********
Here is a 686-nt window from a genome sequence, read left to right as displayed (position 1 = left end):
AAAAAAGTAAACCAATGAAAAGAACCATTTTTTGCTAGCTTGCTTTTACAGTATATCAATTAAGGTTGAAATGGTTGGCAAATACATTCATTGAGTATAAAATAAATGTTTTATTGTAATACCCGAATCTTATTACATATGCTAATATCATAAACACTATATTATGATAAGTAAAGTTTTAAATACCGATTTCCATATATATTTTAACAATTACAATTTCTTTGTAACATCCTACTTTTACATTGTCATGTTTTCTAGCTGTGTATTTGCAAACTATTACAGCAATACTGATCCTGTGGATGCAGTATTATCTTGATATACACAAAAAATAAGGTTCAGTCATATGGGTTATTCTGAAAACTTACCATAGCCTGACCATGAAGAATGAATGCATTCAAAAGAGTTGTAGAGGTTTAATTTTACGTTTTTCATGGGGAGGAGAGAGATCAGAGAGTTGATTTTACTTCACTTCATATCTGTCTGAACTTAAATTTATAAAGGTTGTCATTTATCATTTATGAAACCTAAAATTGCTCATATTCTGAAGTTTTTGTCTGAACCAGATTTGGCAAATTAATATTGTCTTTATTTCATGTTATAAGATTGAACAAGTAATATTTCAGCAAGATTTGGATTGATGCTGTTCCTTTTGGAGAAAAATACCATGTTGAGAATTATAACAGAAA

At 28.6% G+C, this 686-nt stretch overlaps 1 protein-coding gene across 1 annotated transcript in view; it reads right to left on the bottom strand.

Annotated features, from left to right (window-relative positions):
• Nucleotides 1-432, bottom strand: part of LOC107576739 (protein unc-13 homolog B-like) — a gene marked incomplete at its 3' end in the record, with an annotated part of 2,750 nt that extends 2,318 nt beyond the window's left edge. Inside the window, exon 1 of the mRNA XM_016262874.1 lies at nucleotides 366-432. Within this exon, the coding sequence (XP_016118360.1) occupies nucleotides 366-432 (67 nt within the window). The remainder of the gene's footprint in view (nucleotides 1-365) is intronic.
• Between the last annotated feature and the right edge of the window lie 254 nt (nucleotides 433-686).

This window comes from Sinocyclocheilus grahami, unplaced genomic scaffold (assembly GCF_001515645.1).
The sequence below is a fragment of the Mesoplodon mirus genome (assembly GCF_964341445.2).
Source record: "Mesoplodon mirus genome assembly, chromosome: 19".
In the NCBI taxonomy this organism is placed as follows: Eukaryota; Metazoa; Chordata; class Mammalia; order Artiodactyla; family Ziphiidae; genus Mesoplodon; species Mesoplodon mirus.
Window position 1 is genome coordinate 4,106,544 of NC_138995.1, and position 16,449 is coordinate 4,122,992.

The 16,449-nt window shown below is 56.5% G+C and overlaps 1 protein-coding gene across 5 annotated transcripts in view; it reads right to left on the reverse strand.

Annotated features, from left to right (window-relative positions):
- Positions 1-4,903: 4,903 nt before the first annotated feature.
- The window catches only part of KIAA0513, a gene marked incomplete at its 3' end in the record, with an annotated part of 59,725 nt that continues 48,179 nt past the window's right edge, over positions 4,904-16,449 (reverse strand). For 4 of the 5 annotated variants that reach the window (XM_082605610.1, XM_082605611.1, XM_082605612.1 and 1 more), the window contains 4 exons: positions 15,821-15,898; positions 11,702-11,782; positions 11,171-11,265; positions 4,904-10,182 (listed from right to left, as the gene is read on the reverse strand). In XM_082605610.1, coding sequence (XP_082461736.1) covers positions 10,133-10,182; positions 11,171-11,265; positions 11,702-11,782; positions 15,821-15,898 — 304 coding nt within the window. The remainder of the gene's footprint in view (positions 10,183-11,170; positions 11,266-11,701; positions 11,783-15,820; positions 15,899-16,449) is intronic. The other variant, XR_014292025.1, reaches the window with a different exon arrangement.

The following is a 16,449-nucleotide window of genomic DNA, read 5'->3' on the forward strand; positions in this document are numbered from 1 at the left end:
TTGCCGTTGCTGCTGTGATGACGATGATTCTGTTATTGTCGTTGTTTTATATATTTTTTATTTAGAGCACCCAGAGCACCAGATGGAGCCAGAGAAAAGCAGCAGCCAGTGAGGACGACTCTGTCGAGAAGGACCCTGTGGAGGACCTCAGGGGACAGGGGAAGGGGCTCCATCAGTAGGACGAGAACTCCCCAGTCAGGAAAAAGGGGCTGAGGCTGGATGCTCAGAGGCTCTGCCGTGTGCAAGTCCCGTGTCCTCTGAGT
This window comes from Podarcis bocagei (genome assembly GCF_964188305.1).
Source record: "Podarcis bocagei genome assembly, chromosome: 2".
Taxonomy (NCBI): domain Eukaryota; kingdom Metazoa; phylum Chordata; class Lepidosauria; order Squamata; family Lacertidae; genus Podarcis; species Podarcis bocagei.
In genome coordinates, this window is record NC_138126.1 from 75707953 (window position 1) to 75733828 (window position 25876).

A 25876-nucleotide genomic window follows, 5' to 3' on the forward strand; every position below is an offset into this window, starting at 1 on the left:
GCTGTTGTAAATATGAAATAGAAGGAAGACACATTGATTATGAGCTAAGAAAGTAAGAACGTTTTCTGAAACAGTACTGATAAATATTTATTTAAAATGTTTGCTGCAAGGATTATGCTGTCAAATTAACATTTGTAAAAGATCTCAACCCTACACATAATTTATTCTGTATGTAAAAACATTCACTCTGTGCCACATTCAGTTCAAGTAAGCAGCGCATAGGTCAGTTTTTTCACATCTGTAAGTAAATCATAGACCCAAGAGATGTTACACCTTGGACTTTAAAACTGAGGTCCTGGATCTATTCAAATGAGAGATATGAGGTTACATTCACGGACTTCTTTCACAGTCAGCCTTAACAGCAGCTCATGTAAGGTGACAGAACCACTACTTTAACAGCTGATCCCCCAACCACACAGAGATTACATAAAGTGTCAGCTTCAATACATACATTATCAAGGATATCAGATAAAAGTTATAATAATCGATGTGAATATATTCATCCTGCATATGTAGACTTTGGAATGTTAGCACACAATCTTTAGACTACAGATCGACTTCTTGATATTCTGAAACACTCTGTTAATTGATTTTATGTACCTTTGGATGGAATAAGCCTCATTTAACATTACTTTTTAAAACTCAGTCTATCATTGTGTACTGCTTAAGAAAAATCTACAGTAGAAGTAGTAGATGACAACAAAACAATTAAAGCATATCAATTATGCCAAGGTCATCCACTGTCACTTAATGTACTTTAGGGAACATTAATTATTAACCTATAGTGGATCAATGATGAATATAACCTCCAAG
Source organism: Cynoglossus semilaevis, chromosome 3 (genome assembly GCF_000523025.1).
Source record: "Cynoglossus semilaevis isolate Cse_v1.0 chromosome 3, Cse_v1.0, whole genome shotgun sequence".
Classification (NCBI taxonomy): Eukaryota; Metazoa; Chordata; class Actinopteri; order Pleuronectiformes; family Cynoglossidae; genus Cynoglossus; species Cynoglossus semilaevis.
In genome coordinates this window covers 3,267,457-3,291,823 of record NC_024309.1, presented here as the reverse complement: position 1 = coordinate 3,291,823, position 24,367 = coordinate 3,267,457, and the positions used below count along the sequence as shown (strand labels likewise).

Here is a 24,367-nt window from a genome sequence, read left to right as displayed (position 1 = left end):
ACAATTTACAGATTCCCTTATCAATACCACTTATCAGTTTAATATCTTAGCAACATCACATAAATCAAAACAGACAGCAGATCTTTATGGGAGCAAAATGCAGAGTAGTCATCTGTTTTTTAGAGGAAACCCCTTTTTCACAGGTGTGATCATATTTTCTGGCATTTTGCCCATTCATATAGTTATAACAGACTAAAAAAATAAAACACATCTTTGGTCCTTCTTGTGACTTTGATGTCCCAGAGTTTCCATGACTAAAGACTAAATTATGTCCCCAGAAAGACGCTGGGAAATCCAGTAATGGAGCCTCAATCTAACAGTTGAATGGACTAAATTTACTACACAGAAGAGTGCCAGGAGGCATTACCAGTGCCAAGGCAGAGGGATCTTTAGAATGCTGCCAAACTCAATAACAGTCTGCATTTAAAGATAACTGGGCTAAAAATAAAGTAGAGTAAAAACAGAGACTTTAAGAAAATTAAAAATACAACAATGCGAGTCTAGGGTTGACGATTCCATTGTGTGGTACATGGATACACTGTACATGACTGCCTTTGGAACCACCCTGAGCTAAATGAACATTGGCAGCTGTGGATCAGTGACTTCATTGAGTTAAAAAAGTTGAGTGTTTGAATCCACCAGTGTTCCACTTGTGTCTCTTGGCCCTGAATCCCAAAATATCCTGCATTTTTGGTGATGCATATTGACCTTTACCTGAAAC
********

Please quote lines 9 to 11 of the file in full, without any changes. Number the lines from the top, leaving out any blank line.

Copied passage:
Source record: "Mesoplodon mirus genome assembly, chromosome: 19".
In the NCBI taxonomy this organism is placed as follows: Eukaryota; Metazoa; Chordata; class Mammalia; order Artiodactyla; family Ziphiidae; genus Mesoplodon; species Mesoplodon mirus.
Window position 1 is genome coordinate 4,106,544 of NC_138995.1, and position 16,449 is coordinate 4,122,992.